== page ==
It is a still further object of the invention to provide an improved hydraulic trailer braking system which is reliable under generally adverse conditions of use.
It is a still further object of the invention to provide an improved hydraulic trailer braking system which can be used underwater without adverse effect on the system.
It is a still further object of the invention to provide an improved hydraulic trailer braking system wherein braking may be maintained when the trailer is parked and electric power is no longer supplied to the braking system.
Briefly described, a trailer braking system embodying the invention includes one or more trailer wheel assemblies having conventional hydraulically-actuated shoe or disc brakes. A conventional brake master cylinder, mounted on the trailer, provides pressurized hydraulic fluid to the wheel cylinders to actuate the brakes. An electric solenoid mounted on the trailer drives the piston of the master cylinder, preferably through a force-multiplying lever arm, in response to an electrical braking signal from the towing vehicle. The signal is generated by a controller and is proportional to the amount of braking force desired in the trailer brake. The controller may be connected to, and follow the movement of, an element of the towing vehicle's braking system, such as the brake pedal or the vehicle master cylinder piston rod, or the controller may be manually actuated by an operator. The system is provided with a manual parking brake which can mechanically immobilize the piston rod of the trailer master cylinder to maintain the force exerted on the wheel cylinders by the master cylinder when power to the solenoid is shut off.
Since the trailer-mounted elements have no open electrical contacts, as would be required, for example, in a motor-actuated brake, the present brake is especially suited for uses requiring occasional immersion, such as on small boat trailers.
The foregoing and other objects, features, and advantages of the invention, as well as presently preferred embodiments thereof, will become more apparent from a reading of the following description in connection with the accompanying drawings in which:
FIG. 1 is a schematic diagram showing the relationship of the main components of a braking system in accordance with the invention;
FIG. 2 is an elevational view, partially in cross section and partially schematic, of the braking system shown in FIG. 1;
FIG. 3 is an elevational view, partially in cross section, showing another embodiment of a braking system in accordance with the invention;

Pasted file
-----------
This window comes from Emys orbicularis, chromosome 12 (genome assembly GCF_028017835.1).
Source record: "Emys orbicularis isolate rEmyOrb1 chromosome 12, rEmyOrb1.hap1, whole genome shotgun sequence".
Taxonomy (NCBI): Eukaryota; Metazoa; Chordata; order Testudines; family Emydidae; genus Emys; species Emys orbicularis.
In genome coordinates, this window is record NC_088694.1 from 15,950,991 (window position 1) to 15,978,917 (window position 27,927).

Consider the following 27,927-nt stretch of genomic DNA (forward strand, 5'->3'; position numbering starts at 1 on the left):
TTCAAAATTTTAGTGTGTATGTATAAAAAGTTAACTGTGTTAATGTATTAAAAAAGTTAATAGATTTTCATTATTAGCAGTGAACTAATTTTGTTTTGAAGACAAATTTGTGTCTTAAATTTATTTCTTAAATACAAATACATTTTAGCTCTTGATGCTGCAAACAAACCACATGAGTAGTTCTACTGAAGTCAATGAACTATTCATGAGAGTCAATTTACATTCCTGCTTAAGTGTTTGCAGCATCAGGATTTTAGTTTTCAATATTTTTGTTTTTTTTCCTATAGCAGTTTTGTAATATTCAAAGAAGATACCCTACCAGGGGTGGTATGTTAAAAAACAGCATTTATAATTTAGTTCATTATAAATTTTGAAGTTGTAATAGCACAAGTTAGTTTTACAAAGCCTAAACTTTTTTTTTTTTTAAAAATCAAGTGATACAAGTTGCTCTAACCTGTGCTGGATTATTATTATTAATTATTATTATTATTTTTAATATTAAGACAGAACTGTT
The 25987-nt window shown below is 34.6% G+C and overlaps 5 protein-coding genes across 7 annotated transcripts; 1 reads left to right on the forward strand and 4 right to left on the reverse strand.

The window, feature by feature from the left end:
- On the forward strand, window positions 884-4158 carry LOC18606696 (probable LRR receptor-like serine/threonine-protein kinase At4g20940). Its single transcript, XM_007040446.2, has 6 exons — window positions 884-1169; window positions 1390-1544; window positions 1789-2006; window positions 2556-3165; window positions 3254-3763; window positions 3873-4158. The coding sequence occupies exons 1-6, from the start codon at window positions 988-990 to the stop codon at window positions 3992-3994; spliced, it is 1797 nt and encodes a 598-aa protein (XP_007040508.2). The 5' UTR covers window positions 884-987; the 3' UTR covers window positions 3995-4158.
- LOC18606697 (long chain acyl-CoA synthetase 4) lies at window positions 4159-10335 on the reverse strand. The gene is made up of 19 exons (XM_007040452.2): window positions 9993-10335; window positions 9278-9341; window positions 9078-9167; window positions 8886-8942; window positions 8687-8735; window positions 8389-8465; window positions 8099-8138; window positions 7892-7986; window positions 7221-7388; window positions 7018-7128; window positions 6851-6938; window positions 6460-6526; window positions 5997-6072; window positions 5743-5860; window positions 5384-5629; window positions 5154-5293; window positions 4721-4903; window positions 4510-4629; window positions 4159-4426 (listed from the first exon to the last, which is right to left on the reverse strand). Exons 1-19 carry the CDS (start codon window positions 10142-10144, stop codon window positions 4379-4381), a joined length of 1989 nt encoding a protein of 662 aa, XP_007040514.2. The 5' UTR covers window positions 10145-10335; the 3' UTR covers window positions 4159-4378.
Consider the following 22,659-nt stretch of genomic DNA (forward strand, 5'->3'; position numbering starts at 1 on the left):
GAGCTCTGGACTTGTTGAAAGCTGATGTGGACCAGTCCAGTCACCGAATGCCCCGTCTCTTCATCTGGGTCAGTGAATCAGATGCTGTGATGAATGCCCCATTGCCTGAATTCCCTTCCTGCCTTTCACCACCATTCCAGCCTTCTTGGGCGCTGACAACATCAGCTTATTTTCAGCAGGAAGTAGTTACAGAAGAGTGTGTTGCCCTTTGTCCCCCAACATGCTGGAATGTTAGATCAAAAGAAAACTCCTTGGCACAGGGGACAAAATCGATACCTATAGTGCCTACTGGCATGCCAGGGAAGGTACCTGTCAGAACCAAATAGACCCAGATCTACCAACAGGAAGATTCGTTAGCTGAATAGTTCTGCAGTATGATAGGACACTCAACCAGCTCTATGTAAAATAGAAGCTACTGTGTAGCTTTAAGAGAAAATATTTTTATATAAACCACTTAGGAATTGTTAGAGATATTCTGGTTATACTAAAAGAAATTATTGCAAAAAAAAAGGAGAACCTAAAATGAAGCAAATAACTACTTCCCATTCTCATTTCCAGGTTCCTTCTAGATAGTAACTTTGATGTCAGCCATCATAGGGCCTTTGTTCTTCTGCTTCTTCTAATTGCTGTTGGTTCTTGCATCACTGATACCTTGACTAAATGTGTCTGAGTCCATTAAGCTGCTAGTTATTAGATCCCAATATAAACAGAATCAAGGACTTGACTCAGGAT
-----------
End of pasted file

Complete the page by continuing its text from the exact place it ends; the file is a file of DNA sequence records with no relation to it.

FIG. 4 is an exploded elevational view in cross section of a hydraulically-actuated drum brake wheel assembly;
FIG. 5 is an elevational view in cross section taken along line 5--5 in FIG. 2;
FIG. 6 is an elevational view partially in cross section taken in circle 6 in FIG. 2, showing the position of the actuating elements of the solenoid and master cylinder when the brakes are applied and the parking brake is lockable; and
FIG. 7 is a cross-sectional view of a double-wound solenoid.
Referring first to the schematic diagram in FIG. 1, there is shown a powered wheeled vehicle 10 equipped to tow a second wheeled vehicle 12 such as a trailer via a known mechanical hitch 13 therebetween. Vehicle 10 is provided with an electrical control means 14 capable of receiving an input signal 16 generated by vehicle 10, signal 16 being indicative of a need to engage or to disengage braking means in vehicle 12. The controller input signal may be taken, for example, from the position or motion of vehicle 10's brake pedal or master cylinder piston rod. Preferably, the source of signal 16 is variable to indicate the degree of braking desired in the towed vehicle 12. Signal 16 may also be generated manually by the operator of vehicle 10.
Control means 14 may be any of various well-known electrical controllers or relays capable of receiving a variable electrical or mechanical input signal 16, preferably a 12 volt DC signal, and transmitting or relaying an amplified proportional electrical output signal 18, drawing power from a source such as a battery. A braking system in accordance with the invention may be adapted to use an output signal which varies in, for example, voltage amplitude, current amplitude, or frequency of current pulses. Preferably, control means 14 is an inexpensive, commercially-available variable-resistance voltage divider (also known as a slidewire or rheostat) which can provide a voltage-variable output signal.